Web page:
June 22, 2008
June 22, 2008
June 25, 2008
Entrepreneurship & Engineering Innovation
13.341.1 - 13.341.14
Creating an Entrepreneurial Culture in an Engineering University
This paper describes the process followed at Michigan Technological University (MTU) over the past dozen years to develop an entrepreneurial culture, not only at the university but in the surrounding rural area as well. Michigan Tech offers programs primarily in the areas of engineering, the sciences, and business administration. The process of developing an entrepreneurial culture was gradual, and many obstacles had to be overcome, ranging from patent and licensing practices that discouraged innovation to faculty attitudes that were skeptical of “nontraditional” course content. Perhaps the greatest obstacle was a pervasive culture in the Upper Peninsula of Michigan that conditioned people to wait for somebody else to do something.
The process started with a course in creative problem solving for freshmen taught as an overload by volunteer faculty. Later, a grant from the National Collegiate Inventors and Innovators Alliance (NCIIA) made possible the development of a course for senior students that focused on developing products for commercialization. Subsequent grants from the National Science Foundation (NSF), NCIIA, the Michigan Entrepreneurship Education Network, and industrial firms and donors facilitated courses and programs related to entrepreneurship. The Michigan Tech Enterprise SmartZone was eventually established as an entrepreneurial incubator for technology-based businesses, with the first of these businesses “graduating” in the fall of 2007 to a freestanding business with its own facilities. Dozens of faculty members are investigating the prospects of commercializing technologies that they have developed, and students are becoming involved in the process. Michigan Tech now has one of the highest percentages of undergraduate students named on invention disclosures in the nation. Also, many local inventors are approaching the SmartZone and Michigan Tech for advice and assistance in starting and developing businesses.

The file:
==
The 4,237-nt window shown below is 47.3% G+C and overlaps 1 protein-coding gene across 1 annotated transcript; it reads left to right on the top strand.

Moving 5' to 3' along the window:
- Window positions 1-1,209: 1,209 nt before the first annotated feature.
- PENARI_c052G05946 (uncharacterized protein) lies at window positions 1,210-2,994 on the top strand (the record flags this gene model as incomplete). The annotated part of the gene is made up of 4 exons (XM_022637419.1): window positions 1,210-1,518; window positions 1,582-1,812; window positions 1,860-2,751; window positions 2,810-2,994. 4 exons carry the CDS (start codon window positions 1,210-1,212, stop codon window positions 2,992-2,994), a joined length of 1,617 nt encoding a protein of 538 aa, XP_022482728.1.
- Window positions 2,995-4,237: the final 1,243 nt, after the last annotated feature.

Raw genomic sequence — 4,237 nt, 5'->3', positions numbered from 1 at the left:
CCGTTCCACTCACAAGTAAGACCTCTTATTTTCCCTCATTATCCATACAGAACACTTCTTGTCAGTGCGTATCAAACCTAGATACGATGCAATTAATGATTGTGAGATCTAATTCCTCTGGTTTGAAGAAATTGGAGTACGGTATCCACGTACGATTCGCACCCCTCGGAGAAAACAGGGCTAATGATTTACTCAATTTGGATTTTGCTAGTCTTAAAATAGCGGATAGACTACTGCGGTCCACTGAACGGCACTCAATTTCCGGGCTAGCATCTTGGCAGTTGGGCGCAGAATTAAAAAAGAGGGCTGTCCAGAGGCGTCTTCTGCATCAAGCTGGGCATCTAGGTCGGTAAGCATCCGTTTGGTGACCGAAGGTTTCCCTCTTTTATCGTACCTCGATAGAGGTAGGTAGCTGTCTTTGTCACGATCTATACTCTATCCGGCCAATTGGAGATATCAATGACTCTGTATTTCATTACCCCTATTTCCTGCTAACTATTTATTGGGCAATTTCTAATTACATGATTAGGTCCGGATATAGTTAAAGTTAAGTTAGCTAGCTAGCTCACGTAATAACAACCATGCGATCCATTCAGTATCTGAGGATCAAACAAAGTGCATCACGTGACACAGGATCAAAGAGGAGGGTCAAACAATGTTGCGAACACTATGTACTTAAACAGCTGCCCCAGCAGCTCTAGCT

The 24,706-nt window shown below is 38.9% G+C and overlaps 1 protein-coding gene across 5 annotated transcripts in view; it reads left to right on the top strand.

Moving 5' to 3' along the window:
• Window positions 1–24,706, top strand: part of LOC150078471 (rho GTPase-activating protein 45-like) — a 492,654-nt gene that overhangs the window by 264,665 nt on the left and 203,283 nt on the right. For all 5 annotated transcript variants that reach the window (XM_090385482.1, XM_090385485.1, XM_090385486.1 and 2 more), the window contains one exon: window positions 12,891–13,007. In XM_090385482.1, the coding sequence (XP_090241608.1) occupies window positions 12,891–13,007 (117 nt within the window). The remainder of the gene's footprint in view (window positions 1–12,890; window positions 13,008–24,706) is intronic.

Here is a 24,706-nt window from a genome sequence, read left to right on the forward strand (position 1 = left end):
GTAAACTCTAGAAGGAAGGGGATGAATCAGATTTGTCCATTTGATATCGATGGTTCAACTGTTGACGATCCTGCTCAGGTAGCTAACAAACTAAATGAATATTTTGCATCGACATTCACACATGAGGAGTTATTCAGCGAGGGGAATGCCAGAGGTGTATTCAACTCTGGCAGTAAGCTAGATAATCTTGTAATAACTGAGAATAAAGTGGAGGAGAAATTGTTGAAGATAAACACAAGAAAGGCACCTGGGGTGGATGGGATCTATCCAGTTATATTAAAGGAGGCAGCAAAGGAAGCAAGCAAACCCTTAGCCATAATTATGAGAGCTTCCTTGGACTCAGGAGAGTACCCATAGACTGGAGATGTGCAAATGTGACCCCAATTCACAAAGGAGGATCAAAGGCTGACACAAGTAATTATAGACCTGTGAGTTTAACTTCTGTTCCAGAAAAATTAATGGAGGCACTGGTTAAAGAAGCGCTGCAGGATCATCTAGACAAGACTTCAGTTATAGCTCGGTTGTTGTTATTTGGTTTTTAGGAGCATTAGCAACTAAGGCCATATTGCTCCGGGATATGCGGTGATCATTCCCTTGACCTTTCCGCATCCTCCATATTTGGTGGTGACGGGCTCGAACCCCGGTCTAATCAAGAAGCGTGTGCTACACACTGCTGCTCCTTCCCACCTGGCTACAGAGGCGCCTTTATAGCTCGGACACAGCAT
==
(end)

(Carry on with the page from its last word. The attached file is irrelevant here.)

1. Context: Historical Background and Location
Michigan Tech is an emerging research institution with over two-thirds of approximately 5,800 undergraduates majoring in science and engineering. It produces 40 to 50 engineering and science Ph.D.s per year from approximately 900 graduate students enrolled in MS and PhD programs. As shown in the map on the next page, it is located 420 miles north of Chicago in Michigan’s Upper Peninsula near Lake Superior. Authorized in 1862 as a Morrill Act land grant university, it did not really get started until 1885 as the Michigan School of Mines, offering the “engineer of mines” degree. Its Board of Control consisted of executives from the various copper and iron mines in the region, which were at the time America’s most important sources of these metals. The institution broadened during the twentieth century to offer degrees in most areas of engineering and eventually added programs in forestry, business administration, and more recently in a variety of non-technical fields. Directly influenced by local conditions today, “industrial archeology” is available as a course of study.
Geographic isolation contributes to the culture of the region, known as the Copper Country. About eighty percent of the land area in the Upper Peninsula is forest, and almost all of the
Nelson, P. A., & Lumsdaine, E. (2008, June), Creating An Entrepreneurial Culture In An Engineering University Paper presented at 2008 Annual Conference & Exposition, Pittsburgh, Pennsylvania. https://peer.asee.org/3814
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